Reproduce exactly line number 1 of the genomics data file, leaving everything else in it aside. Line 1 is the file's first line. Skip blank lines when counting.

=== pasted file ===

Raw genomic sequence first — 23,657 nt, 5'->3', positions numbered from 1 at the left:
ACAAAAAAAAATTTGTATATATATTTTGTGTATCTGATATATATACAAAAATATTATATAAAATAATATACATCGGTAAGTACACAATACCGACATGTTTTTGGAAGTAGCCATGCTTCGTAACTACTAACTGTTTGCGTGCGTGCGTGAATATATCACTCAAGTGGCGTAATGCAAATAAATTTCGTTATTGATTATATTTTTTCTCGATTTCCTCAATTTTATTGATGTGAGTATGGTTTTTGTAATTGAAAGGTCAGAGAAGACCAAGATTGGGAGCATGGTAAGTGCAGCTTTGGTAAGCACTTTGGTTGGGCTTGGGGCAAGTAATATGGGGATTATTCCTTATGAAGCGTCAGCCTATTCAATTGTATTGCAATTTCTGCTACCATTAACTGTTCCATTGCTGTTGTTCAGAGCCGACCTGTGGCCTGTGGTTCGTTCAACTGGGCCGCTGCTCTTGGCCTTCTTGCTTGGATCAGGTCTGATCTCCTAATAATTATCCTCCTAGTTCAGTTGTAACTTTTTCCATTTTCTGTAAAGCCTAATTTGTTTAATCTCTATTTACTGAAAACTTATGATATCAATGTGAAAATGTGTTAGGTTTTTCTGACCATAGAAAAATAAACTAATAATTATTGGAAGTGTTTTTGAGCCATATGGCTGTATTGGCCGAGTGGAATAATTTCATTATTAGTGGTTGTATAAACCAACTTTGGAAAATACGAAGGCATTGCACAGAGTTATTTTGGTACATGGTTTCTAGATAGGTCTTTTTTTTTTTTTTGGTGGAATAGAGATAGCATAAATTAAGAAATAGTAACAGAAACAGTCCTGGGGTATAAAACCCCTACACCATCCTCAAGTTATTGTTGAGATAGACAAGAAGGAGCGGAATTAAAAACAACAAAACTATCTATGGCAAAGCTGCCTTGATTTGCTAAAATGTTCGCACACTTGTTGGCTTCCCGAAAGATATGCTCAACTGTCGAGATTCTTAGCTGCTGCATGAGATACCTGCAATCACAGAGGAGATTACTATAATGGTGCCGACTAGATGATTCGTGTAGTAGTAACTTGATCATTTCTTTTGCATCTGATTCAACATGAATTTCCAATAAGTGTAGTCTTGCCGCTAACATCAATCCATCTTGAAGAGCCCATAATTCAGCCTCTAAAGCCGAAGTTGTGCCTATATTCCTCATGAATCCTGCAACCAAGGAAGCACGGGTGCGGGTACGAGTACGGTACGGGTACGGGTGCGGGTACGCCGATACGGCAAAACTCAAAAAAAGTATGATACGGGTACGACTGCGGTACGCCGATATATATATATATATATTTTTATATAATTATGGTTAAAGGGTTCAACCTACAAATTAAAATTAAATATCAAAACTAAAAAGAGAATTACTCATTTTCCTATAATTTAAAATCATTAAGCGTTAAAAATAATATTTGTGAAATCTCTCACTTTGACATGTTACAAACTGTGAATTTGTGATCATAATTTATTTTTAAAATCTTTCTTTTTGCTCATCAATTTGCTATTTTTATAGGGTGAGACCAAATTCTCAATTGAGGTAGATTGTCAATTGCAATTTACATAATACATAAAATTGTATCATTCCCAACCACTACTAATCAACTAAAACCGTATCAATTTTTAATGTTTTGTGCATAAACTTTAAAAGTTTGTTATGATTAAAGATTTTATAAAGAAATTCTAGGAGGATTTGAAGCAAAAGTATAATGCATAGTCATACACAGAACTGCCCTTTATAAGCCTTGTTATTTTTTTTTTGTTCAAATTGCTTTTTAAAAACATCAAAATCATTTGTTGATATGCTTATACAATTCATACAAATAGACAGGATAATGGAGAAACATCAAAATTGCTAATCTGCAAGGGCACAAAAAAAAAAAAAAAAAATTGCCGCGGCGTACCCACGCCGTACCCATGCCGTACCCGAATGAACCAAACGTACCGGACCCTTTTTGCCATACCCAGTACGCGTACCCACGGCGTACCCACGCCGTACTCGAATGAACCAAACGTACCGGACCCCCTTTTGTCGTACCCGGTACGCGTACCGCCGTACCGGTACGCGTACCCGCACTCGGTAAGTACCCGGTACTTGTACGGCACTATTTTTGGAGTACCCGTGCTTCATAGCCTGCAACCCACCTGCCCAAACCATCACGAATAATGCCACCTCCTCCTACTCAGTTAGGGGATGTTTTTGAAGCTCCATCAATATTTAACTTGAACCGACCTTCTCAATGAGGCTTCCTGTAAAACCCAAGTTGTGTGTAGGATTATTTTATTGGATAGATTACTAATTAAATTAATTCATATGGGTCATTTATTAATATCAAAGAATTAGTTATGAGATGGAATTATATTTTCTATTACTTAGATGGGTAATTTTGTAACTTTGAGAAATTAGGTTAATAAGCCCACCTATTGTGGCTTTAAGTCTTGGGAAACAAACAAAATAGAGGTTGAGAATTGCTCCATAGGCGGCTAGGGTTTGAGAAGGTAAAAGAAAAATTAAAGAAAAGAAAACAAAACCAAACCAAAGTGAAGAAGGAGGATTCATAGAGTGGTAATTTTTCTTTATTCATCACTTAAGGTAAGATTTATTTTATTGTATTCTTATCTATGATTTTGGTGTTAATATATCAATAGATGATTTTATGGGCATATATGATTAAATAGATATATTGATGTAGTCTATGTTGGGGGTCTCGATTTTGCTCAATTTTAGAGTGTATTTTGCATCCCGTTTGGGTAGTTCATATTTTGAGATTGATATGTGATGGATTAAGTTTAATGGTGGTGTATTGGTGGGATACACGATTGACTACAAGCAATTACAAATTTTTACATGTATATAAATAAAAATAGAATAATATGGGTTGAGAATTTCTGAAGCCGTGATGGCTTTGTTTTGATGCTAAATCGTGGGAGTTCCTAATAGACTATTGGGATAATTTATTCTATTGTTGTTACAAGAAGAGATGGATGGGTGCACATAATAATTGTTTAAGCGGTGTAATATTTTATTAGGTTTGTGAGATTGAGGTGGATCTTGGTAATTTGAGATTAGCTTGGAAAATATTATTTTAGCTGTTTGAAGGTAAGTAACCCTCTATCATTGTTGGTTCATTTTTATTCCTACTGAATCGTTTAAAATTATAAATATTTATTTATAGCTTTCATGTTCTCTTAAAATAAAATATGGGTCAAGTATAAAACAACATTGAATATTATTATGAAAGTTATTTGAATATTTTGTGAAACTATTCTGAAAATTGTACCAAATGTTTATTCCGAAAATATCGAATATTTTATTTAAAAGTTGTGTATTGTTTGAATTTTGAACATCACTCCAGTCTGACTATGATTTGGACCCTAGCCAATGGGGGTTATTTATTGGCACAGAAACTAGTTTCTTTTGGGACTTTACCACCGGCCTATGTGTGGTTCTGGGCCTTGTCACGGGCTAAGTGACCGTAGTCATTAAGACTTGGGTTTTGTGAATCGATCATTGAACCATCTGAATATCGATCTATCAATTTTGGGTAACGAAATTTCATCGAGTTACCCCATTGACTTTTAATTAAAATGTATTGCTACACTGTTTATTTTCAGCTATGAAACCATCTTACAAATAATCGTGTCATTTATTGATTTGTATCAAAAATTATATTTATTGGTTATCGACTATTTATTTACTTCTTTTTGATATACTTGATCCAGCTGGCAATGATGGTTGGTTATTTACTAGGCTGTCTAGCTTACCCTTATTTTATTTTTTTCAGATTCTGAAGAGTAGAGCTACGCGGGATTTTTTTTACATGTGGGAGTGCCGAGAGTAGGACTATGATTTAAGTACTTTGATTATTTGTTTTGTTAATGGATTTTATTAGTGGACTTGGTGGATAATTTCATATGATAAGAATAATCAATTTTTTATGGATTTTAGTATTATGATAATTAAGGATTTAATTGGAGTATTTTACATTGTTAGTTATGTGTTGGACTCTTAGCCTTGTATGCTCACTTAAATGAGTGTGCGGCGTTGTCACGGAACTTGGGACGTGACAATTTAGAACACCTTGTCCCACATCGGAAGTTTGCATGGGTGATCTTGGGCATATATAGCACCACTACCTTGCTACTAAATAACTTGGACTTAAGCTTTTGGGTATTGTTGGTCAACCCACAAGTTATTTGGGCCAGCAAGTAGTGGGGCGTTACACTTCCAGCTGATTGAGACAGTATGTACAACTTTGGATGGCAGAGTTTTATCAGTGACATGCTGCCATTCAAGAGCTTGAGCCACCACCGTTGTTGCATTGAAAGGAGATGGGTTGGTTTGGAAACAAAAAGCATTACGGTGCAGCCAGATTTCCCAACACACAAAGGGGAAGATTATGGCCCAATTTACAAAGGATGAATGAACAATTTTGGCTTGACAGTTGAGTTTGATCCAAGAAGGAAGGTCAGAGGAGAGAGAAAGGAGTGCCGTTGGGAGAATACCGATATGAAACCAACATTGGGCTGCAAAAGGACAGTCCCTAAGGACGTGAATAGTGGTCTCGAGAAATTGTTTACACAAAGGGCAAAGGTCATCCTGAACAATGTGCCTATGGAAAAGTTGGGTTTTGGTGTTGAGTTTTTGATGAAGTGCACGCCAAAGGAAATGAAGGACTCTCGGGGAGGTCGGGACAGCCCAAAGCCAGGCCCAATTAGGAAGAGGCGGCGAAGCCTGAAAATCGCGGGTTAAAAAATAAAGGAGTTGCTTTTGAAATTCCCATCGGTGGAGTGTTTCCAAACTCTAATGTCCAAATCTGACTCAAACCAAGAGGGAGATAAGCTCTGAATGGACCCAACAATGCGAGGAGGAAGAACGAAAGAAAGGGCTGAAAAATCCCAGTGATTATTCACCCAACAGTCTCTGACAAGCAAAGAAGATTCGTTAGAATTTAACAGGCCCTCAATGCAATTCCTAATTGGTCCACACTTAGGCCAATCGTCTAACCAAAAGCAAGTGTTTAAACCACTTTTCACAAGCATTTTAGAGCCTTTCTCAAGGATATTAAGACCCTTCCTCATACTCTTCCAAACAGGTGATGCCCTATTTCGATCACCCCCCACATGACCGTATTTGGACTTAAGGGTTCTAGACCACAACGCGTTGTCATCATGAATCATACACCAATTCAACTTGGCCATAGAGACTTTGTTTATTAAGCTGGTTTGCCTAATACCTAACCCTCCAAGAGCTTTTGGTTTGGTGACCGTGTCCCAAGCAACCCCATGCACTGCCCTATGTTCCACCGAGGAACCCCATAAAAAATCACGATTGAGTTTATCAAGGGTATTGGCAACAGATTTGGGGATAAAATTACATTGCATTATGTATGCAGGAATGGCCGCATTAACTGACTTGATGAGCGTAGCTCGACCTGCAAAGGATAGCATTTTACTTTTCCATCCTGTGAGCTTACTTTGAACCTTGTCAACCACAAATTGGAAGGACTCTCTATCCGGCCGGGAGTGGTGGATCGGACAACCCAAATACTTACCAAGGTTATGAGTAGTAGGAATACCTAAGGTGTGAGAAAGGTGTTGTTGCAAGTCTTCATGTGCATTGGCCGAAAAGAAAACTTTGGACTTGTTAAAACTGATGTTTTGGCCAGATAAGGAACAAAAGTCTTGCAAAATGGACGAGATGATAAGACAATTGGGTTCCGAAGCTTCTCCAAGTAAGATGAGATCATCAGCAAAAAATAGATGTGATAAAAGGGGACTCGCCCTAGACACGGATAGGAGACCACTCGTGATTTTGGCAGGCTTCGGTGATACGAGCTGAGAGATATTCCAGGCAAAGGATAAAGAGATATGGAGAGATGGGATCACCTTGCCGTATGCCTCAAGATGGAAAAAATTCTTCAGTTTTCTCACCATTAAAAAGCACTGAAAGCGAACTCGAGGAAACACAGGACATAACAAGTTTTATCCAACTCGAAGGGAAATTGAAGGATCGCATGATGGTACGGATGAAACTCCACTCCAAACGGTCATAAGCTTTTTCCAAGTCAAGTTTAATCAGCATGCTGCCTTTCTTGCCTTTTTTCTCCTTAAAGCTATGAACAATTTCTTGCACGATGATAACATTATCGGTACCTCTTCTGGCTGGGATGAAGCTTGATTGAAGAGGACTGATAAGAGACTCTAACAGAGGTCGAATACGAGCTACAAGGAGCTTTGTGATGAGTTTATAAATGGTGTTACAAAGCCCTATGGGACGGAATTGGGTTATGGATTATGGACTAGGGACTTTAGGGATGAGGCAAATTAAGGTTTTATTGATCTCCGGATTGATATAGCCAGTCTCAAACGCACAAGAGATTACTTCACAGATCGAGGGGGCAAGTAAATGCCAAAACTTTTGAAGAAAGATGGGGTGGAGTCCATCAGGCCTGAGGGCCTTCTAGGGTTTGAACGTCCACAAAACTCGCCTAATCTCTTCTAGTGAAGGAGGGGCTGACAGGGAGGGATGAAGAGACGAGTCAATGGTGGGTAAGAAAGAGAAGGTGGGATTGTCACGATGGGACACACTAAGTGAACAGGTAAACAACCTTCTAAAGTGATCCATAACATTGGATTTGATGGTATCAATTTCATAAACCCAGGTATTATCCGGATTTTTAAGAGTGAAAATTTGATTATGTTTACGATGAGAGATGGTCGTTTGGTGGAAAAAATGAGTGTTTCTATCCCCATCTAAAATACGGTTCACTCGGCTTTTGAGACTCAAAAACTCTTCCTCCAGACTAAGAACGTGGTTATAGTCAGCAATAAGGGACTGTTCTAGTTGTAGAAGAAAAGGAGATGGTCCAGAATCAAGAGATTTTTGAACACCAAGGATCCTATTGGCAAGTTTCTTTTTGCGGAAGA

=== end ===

Raw genomic sequence first — 23,657 nt, 5'->3', positions numbered from 1 at the left: